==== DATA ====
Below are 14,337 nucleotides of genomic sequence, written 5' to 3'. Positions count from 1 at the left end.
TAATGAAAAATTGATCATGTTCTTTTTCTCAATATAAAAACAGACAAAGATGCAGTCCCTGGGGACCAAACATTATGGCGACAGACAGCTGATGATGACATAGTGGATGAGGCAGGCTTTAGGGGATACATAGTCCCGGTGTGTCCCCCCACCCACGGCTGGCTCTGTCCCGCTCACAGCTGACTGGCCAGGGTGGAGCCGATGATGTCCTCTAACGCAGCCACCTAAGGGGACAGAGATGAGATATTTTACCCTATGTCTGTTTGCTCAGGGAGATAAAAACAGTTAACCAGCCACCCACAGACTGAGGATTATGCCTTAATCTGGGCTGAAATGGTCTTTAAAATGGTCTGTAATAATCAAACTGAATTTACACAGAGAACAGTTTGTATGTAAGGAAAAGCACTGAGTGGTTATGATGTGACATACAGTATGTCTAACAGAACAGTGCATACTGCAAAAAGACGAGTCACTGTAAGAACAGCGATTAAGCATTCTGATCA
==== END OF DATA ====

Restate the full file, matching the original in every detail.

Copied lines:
Below are 14,337 nucleotides of genomic sequence, written 5' to 3'. Positions count from 1 at the left end.
TAATGAAAAATTGATCATGTTCTTTTTCTCAATATAAAAACAGACAAAGATGCAGTCCCTGGGGACCAAACATTATGGCGACAGACAGCTGATGATGACATAGTGGATGAGGCAGGCTTTAGGGGATACATAGTCCCGGTGTGTCCCCCCACCCACGGCTGGCTCTGTCCCGCTCACAGCTGACTGGCCAGGGTGGAGCCGATGATGTCCTCTAACGCAGCCACCTAAGGGGACAGAGATGAGATATTTTACCCTATGTCTGTTTGCTCAGGGAGATAAAAACAGTTAACCAGCCACCCACAGACTGAGGATTATGCCTTAATCTGGGCTGAAATGGTCTTTAAAATGGTCTGTAATAATCAAACTGAATTTACACAGAGAACAGTTTGTATGTAAGGAAAAGCACTGAGTGGTTATGATGTGACATACAGTATGTCTAACAGAACAGTGCATACTGCAAAAAGACGAGTCACTGTAAGAACAGCGATTAAGCATTCTGATCA